A MERS warning has been issued for both the Indiana and Florida 420Nurses Chapters as a precautionary measure. In the last week, first Indiana and then Floria have both reported confirmed cases of Middle Eastern Respiratory Syndrome or MERS. “On April 24, the patient traveled by plane from Saudi Arabia to London, then from London
A MERS warning has been issued for both the Indiana and Florida 420Nurses Chapters as a precautionary measure.
“On April 24, the patient traveled by plane from Saudi Arabia to London, then from London to Chicago,” the CDC said. “The patient then took a bus from Chicago to Indiana. On the 27th, the patient began to experience signs of illness, including shortness of breath and coughing. The patient went to an emergency department on April 28th. Because of the patient’s symptoms and travel history, Indiana public health officials had him tested for MERS.”
The Florida person, a Saudi male, waited in a busy emergency room, exposing hundreds of potentially already weakened people to the virus.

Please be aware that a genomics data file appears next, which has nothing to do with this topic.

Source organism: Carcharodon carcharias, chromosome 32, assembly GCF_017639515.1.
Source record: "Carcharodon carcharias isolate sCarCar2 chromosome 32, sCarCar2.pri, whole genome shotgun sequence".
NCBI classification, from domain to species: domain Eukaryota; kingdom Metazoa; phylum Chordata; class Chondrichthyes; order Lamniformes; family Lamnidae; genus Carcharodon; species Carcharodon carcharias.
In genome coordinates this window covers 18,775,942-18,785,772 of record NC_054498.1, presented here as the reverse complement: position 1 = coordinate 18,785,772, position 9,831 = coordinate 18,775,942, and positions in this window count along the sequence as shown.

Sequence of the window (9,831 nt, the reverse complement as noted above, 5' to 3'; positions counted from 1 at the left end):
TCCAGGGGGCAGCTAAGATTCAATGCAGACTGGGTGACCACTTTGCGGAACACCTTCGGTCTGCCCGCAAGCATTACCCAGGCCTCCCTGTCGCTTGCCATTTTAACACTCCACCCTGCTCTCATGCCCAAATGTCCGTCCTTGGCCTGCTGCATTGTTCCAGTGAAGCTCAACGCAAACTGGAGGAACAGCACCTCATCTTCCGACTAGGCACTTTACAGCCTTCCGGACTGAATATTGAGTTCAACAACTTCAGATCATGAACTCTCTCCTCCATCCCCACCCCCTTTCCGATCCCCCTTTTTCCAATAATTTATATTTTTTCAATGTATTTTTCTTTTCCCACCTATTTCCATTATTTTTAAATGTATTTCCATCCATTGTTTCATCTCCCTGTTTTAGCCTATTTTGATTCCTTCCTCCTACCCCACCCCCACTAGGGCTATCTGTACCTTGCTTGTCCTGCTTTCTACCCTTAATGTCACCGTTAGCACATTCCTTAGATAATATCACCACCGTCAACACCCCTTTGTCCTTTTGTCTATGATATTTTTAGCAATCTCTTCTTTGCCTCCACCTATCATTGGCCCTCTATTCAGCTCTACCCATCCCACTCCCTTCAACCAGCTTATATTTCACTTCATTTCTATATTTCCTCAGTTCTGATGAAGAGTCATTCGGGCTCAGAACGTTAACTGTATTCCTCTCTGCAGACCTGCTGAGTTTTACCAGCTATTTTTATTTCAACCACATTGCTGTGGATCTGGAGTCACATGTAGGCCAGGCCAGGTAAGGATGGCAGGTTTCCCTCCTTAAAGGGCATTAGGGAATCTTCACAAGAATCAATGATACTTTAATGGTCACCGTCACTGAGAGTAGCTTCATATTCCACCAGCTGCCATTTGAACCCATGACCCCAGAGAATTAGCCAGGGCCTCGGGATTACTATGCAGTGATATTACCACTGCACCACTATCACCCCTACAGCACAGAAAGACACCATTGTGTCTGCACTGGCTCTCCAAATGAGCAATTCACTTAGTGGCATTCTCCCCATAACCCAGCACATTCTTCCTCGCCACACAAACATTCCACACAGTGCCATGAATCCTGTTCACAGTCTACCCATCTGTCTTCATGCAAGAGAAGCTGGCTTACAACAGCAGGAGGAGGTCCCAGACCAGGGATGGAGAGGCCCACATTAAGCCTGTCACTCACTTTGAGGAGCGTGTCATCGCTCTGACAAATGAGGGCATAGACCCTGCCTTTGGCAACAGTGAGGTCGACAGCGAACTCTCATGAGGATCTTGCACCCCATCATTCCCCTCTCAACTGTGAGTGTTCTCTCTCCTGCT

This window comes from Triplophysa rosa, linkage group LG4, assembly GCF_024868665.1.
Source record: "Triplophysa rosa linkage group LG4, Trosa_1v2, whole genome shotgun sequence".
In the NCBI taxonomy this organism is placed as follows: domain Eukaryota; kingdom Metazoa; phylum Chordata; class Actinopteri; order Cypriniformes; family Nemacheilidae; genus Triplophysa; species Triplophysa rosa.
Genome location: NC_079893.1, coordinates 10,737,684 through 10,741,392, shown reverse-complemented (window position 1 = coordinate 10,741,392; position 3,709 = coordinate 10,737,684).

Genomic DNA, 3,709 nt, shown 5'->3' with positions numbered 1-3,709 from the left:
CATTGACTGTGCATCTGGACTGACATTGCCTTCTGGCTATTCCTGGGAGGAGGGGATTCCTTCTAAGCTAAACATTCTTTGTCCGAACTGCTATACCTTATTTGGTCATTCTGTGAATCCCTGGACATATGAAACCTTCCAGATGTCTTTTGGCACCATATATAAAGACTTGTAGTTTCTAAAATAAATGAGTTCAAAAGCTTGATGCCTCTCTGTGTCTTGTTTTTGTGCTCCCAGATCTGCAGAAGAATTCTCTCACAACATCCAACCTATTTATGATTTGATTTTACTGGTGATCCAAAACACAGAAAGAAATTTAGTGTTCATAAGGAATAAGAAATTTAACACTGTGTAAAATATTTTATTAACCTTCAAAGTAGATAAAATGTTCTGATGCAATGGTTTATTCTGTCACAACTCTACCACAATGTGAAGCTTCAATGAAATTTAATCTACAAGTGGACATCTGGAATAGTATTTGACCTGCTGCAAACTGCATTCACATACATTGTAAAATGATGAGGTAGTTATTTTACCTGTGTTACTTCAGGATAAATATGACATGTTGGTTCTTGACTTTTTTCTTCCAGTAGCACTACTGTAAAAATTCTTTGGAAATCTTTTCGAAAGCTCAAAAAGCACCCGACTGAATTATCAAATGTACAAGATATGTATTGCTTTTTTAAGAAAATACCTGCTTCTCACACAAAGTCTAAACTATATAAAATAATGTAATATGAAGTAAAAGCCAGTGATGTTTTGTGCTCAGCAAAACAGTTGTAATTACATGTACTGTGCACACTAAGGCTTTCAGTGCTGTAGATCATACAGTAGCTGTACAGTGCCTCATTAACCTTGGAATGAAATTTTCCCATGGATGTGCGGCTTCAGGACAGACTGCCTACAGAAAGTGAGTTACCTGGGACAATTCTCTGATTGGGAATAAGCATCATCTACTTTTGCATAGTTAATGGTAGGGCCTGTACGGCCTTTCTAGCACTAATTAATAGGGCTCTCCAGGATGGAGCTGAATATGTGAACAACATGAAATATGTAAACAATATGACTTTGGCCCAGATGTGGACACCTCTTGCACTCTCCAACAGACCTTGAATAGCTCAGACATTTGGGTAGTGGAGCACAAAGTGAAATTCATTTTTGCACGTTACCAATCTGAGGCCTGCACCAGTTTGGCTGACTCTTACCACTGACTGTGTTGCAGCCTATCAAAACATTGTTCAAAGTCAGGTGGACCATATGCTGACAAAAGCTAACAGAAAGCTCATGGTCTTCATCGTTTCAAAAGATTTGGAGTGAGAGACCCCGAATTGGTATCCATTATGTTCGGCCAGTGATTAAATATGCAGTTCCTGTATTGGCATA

MERS first showed up in 2012, when it killed an elderly Saudi man. It worries health experts because it’s related to severe acute respiratory syndrome, or SARS, which swept around the world in 2003, infecting around 8,000 people and killing close to 800 before it was stopped. Both conditions are caused by coronaviruses, members of a family of viruses that usually cause common cold symptoms and that infect a wide range of mammals.
The most recent research traces it to camels, although most cases seem to be spread from one person to another.
CDC and WHO say the virus has spread many times in hospitals, dialysis centers and other healthcare facilities, so they are cautioning health workers to take special precautions.
“Infection prevention and control measures are critical to prevent the possible spread of MERS in health care facilities,” WHO says.
“Health care workers should be educated, trained and refreshed with skills on infection prevention and control. It is not always possible to identify patients with MERS early because some have mild or unusual symptoms. For this reason, it is important that health-care workers apply standard precautions consistently with all patients — regardless of their diagnosis — in all work practices all the time.”
While MERS kills about a third of the patients who show symptoms, some people have been found later to have been infected but they never got sick. Most of those who have been severely ill have been elderly or had other illnesses such as diabetes or kidney disease.
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